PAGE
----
The number of voters can increase until 2014 and most of the undecided (or those not reavealing their preferences) are opposition leaning and can decide the majority. Its not that Fidesz popularity will decrease, but with increasing the opposition leaning voters, their percentage will decrease and can get below 50%, even perhaps as low as 40%.

That said, without 2/3s a new government cannot govern and remain stable — but that is very unlikely, because of the garrymandeared die-hard, extremely consistently right wing rural constituencies.

petofi
Guest

HOW LONG ORBAN WILL STAY

Orban will stay until the country is bankrupt and then he will decamp immediately, probably to southern France or a suburb of London.

XM
Guest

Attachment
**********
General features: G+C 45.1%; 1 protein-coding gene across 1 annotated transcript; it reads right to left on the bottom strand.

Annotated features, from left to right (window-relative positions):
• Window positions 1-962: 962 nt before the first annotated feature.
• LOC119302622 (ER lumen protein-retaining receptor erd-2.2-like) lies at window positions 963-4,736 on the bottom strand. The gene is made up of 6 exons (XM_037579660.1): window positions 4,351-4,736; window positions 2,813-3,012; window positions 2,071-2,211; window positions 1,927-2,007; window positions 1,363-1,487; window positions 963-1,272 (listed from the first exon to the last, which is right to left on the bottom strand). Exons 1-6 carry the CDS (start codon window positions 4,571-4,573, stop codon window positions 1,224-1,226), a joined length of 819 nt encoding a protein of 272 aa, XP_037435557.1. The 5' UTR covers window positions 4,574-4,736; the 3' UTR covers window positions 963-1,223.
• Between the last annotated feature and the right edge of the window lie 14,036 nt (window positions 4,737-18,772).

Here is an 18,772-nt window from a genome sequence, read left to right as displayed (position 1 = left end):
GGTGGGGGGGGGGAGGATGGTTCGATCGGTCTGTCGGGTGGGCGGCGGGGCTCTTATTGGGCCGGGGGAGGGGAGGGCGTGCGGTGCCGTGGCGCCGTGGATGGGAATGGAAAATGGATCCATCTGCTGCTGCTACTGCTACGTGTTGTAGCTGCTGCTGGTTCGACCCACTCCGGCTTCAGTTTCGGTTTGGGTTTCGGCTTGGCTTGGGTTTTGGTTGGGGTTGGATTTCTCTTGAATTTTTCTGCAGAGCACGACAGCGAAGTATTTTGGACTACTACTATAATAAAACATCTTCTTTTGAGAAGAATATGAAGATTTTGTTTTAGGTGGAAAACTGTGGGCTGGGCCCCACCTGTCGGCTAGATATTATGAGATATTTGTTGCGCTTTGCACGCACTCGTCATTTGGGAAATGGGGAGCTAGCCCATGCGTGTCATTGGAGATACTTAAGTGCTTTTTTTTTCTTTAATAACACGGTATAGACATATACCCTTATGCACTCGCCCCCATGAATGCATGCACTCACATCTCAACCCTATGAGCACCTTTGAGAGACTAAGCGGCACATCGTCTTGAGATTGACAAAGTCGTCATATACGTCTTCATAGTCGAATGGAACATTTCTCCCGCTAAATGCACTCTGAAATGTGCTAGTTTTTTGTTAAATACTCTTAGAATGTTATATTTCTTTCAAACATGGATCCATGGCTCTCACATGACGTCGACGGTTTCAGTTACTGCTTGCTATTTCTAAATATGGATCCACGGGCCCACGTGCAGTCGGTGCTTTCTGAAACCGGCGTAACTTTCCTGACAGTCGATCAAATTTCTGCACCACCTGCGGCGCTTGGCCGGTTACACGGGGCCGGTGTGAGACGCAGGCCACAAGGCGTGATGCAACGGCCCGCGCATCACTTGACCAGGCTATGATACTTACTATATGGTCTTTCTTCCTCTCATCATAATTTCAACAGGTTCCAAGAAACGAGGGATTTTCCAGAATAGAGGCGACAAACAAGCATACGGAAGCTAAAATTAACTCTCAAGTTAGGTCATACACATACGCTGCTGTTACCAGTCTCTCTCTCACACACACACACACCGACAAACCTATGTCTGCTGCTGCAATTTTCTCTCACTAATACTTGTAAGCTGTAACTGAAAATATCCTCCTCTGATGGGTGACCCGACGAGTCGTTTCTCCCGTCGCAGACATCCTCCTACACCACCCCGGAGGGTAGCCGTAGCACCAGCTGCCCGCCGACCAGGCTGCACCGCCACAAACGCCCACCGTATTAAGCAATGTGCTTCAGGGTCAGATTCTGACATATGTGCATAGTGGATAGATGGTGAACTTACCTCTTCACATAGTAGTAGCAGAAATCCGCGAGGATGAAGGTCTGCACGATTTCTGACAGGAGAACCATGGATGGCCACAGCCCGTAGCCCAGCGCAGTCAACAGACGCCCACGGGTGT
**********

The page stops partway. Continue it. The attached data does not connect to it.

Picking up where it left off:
Orbán’s interviews and performances abroad address only the home constituency. Magyar Nemzet and similar venues [government troll Ferenc Kumin: “It’s a fascinating interview” — better would be if Orbán had said “I gave a fascinating interview”] can find the right quotes and the public can be reassured that the PM puts any foreign meddlers into their place. The interview contains also some interesting views on democracy and God and Asians [at least not “Orientals”]: “Ideologically speaking, democracy as we know it is based on two cultural foundations: the first is that God created us in his own likeness and the second is that to destroy it is therefore a sin. Asians don’t have that but they have a different kind of foundation. ” (It is a good question what the “it” refers to in that shouldn’t be sinfully destroyed: God, democracy, or our likeness of God.) Same sort of crap ideas are shared by the Parliament, see the preamble of the constitution or this quote from the law that introduced the Day of National Togetherness, remembering Trianon: “We [the MPs] who believe that God is the Master of history and those who strive to understand the course of history from… Read more »